Kyrie Ransom, Justice Coordinator of the Akwesasne Justice Department, shares with attendees a prime example of a challenge the new Akwesasne court faces.
Kyrie Ransom, Justice Coordinator of the Akwesasne Justice Department, shares with attendees a prime example of a challenge the new Akwesasne court faces.

It may only be one day, but it is an eye-opening highlight of the academic year.

Recently, 40 Queen’s Law community members boarded a bus and travelled two hours north-east to the Mohawk community of Akwesasne to visit the first court by and for Indigenous Peoples in Canada. The day’s agenda included sessions on traditional dispute resolution, a community justice program panel Q&A, and – new this year – a case study on Akwesasne law. 

“The annual Akwesasne trip is very important as it allows us to continue building on our relationship with the community,” says Hugo Choquette, Law’05, LLM’10, PhD’17, Aboriginal Law instructor. “We have a lot to learn from Akwesasne, and in turn we can provide some help and support to the community where it is needed.”

The morning session was intended to ground the visitors in the Haudenosaunee culture, helping them to understand the worldview which has established the Indigenous legal traditions they were learning about. As they moved through the agenda, the teachings became more practical and culminated in a case study looking at a decision of the Akwesasne court in which an individual was subject to restorative justice after failing to live up to their community responsibilities.

One of the day’s most poignant moments were the remarks of Jonel Beauvais, a Mohawk woman who spoke about her incarceration experience and her efforts to help others as they are released from prison.

“She has turned her experience as someone convicted and imprisoned for a serious crime into such good, and she is able to translate that experience into such a passionate message about justice and humanity,” says Dean Mark Walters, Law’89. “We may have gone to Akwesasne to learn about Indigenous law and justice, and we did learn so much, but we came away learning about the non-Indigenous system of law and justice too – and what we learned should trouble us and motivate us.”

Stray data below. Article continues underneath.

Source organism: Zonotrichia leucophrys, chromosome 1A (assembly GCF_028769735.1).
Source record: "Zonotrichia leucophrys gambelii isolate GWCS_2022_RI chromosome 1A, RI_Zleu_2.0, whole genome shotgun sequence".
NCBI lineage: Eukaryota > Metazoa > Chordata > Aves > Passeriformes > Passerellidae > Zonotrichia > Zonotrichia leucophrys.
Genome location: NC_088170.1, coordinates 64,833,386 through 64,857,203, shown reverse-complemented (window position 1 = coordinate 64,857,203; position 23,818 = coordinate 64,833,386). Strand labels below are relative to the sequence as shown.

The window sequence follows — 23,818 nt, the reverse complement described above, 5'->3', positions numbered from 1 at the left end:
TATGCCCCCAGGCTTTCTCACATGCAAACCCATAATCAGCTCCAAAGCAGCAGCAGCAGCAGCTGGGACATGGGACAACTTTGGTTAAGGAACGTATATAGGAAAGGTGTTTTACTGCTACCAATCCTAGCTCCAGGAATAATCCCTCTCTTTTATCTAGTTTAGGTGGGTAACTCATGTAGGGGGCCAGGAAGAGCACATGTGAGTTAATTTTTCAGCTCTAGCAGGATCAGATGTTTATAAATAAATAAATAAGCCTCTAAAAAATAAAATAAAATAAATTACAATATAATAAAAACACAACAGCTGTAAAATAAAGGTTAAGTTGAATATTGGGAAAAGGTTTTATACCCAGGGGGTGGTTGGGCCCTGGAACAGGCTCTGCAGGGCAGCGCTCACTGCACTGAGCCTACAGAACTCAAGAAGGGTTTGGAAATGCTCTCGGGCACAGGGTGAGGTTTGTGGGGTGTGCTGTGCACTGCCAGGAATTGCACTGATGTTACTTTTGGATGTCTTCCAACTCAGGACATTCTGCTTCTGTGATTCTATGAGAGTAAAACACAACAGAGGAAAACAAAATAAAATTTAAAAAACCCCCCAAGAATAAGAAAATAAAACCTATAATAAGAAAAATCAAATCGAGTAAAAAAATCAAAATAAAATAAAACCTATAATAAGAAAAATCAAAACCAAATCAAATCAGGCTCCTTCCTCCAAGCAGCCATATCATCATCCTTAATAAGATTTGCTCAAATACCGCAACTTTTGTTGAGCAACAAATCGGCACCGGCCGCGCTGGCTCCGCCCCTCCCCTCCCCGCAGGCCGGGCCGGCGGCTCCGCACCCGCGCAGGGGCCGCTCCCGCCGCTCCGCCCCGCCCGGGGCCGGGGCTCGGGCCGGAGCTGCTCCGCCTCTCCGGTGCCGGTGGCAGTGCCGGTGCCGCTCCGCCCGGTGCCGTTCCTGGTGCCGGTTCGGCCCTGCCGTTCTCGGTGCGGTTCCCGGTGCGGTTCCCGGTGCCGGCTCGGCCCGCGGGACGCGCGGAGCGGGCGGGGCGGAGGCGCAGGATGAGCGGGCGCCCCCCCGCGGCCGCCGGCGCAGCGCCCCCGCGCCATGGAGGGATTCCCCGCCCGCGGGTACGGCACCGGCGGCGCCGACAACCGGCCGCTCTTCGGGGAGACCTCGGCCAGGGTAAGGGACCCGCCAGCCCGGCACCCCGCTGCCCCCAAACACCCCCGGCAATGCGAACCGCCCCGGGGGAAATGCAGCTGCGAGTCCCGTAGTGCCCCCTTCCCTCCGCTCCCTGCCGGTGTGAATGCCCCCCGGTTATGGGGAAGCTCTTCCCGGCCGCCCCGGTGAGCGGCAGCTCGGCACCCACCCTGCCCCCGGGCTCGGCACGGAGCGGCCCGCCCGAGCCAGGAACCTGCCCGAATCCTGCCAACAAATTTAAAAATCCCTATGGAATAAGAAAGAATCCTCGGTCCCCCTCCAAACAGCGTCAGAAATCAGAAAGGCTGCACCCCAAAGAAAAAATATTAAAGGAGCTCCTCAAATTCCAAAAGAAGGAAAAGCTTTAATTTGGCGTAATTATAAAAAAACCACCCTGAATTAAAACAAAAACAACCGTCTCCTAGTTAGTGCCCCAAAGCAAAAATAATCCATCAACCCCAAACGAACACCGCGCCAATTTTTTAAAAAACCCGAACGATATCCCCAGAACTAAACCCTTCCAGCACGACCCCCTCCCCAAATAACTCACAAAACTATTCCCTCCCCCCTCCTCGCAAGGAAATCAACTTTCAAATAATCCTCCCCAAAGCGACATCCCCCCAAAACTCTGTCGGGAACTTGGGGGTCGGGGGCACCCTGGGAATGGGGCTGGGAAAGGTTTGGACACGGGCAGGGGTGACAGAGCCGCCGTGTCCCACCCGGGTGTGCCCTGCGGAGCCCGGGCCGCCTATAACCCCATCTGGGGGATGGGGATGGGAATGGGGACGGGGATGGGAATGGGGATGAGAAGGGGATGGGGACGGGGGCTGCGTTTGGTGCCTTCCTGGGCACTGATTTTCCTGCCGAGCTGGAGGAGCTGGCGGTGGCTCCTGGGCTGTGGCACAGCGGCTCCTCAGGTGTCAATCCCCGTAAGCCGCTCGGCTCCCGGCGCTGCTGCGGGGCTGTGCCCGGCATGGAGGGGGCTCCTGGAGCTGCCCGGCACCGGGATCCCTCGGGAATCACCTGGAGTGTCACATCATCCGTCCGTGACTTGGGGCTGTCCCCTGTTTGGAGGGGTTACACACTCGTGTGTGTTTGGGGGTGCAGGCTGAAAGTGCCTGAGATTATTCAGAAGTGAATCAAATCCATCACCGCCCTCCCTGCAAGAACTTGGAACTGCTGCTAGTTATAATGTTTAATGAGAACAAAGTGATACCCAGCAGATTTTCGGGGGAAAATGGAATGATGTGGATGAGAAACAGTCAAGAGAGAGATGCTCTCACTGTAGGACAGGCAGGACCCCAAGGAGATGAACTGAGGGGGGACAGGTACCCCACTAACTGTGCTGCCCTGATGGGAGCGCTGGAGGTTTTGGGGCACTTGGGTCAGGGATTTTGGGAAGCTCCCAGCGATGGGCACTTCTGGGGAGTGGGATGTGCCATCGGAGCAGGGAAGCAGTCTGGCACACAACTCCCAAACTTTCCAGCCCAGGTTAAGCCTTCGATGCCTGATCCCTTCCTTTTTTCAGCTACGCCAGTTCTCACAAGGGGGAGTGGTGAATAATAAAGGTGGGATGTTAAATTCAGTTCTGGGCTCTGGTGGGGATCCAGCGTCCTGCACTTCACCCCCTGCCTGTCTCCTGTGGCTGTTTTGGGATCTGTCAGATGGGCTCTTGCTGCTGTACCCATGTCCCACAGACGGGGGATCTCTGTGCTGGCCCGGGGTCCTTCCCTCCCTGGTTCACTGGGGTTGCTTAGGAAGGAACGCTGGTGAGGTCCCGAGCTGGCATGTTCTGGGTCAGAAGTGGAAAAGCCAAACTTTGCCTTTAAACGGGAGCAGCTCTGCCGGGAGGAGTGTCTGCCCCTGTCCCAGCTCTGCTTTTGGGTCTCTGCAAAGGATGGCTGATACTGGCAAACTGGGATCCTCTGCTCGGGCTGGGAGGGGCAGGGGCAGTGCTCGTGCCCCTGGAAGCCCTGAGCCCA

Near the end of the day, Akwesasne facilitator Kyrie Ransom showed the attendees a prime example of a challenge this new court faces. Many of their laws were born from the community’s goal to act as an independent self-determining nation in a “two-row wampum” relationship with Canada, rather than federal authority. This aspiration for self-determination makes the community a prime research location for PhD candidate Sarojini Persaud.

“Akwesasne is an excellent example of a First Nation that has not adopted Canada’s tax system,” says Persaud, who is studying that issue. “Learning about their governance and community laws was very informative. I plan to use Akwesasne to make my argument that First Nations should not enter into Tax Administration Agreements with the Canada Revenue Agency.”

Noting other, more subtle learnings besides the community’s legal workings, Persaud particularly appreciated the practice of always commencing events by giving thanks.

The annual trip was co-organized by representatives of the Mohawk Council of Akwesasne and Ann Deer, Indigenous Recruitment and Support Coordinator at Queen’s Law.

By Phil Gaudreau